Retconning is important in comics. It allows old characters to become young again, come back to life and generally keep the business afloat. Do I like the Iron Fist retcon going on in The Defenders #6? Not really. The issue is a bit clunky and it’s lost all the energy that made it fun to begin with. Matt Fraction might be burned out, but it very quickly lost the fun quotient.

Amazing Spider-Man #685 continues the Sinister Six plot, where Doctor Octopus is holding the world ransom. A lot of this issue felt like it could have fit on one page. The idea of world heroes aiding Spidey is a fun one and it’ll be entertaining to see a hero named Kangaroo from Australia kick butt.

Swamp Thing #9 is the culmination of all the issues that came before it. Where the last issue was all about rebirth, this issue is all about the death of the Rot. It’s a surprise how Swamp Thing defeats The Rot, but the issue isn’t as cohesive as previous issues. It’s enjoyable, but not worthy of a 10 dollar budget.

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Ultimate Comics Spider-Man #10 is really good, especially if you’ve been waiting for this kid to start kicking butt. Bendis captures a child’s voice perfectly and the art is slick. It’s a pretty special thing when you can relate to a ten year old inner city kid. Next issue will be even better based on the reveal on the final page.

A blast from the past, X-O Manowar #1 opens exactly where nobody expected: Italy 402 A.D. Expectations are a bit high for this book and at the end of the day it’s a nice origin story that tells half the tale. There’s too much Braveheart battling and not enough science fiction for my tastes, but I’ll definitely be buying the next issue.

Mind the Gap #1 is a long comic. For $2.99 readers get over 40 pages of story. The art is very nice and reminds me of the Luna brothers, but the story doesn’t seem to go anywhere. It’s clear it’s being told slowly, I get that, but after all those pages I still felt lost. The premise is interesting, a girl is in a coma and is communicating with someone from the other side, but the reason for her death and everything else is confusing.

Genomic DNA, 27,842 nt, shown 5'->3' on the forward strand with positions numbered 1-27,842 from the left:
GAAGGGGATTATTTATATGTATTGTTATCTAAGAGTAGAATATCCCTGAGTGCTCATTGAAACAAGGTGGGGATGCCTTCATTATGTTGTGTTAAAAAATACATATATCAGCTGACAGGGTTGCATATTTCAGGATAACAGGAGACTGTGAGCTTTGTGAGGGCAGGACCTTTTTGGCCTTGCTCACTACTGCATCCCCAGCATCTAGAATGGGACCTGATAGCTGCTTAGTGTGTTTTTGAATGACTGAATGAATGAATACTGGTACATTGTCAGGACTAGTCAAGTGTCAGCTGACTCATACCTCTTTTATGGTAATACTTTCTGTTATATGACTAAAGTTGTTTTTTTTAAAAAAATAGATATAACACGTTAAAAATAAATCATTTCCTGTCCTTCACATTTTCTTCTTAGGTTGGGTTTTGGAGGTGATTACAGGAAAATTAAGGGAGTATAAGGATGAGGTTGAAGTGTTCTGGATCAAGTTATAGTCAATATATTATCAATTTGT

Mark Waid, why must you tickle us with your wit while Chris Samnee owns every single panel with his glorious pencils? Daredevil #12 is a great backstory on Foggy and Mat Murdoch’s past lives in law school. The story is cute, fun and even has a little lesson. It doesn’t work quite as well as FF #17 last week, but it’s a nice story. On a bigger budget this might have been purchased.


I believe the bathroom is that way.


Venom #17 (Marvel Comics)



Flash Thompson is the proud owner of a symbiote that can be directly shipped to him at any time through a phone line due to the aid of Pym particles. You see he’s an Avenger now. The suit has been made less addictive, but for a guy with a drinking problem things made less addictive can still be addicting. Crime Master wants to kill Flash and his family, so under the pretense of stopping a robbery decides to take him out once and for all.


Badass much?

In a lot of ways this new version of Venom, one that totes a machine gun and works for the military, is a lot more exciting than the 90s Venom we grew to love. The symbiote still goes nuts from time to time with teeth and all, but the more subdued broken man on a mission thing works for the character. He also looks badass in armor.


Venom be gangstah! Blat blat blat!

This story has a ton of action, but it also incorporates Eddie Brock in an interesting way. I won’t reveal anything, but lets just say it’s good to see Eddie back. There’s also some smirk inducing moments, such as one of Crime Masters henchmen having some kind of Tetris power.